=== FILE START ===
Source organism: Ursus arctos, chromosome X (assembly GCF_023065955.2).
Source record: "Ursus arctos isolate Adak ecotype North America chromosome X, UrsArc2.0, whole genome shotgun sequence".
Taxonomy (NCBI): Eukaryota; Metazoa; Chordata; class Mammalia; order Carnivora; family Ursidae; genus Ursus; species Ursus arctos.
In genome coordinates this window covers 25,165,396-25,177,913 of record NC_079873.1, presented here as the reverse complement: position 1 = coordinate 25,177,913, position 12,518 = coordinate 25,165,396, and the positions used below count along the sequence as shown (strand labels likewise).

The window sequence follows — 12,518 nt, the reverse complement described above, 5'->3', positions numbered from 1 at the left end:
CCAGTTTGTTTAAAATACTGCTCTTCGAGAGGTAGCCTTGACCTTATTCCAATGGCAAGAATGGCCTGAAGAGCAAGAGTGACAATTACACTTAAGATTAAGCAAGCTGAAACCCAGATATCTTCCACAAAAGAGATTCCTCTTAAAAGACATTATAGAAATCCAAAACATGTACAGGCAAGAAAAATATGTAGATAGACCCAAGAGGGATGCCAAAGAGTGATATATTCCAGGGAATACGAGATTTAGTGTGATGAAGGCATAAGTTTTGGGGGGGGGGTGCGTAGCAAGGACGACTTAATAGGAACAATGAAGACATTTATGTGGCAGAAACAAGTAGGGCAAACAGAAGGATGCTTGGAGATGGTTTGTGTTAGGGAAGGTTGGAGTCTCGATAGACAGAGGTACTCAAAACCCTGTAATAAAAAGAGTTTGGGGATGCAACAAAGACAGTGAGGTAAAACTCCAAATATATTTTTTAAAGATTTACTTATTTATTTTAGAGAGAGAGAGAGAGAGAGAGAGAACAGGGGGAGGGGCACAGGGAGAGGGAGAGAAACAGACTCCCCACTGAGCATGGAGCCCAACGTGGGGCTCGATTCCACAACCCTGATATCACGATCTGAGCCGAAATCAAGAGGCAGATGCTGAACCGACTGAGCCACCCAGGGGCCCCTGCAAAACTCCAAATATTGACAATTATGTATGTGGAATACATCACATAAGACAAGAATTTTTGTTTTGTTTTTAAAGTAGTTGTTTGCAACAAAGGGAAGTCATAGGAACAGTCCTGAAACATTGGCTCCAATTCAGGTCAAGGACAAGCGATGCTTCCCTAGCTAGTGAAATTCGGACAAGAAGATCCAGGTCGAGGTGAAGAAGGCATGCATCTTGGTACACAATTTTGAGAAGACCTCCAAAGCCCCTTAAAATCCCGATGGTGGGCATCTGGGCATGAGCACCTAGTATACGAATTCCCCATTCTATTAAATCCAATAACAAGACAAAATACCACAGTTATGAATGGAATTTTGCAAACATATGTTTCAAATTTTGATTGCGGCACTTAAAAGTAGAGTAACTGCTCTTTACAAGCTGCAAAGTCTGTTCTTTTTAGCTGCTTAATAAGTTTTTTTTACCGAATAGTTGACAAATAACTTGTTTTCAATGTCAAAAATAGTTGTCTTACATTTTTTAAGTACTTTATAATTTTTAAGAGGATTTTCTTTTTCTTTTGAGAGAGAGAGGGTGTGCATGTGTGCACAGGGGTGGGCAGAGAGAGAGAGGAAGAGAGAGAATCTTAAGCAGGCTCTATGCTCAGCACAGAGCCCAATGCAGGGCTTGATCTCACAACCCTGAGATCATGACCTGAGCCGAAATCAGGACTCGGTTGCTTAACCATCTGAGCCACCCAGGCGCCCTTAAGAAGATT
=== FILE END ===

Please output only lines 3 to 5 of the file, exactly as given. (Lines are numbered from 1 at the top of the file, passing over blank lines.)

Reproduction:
Taxonomy (NCBI): Eukaryota; Metazoa; Chordata; class Mammalia; order Carnivora; family Ursidae; genus Ursus; species Ursus arctos.
In genome coordinates this window covers 25,165,396-25,177,913 of record NC_079873.1, presented here as the reverse complement: position 1 = coordinate 25,177,913, position 12,518 = coordinate 25,165,396, and the positions used below count along the sequence as shown (strand labels likewise).

The window sequence follows — 12,518 nt, the reverse complement described above, 5'->3', positions numbered from 1 at the left end: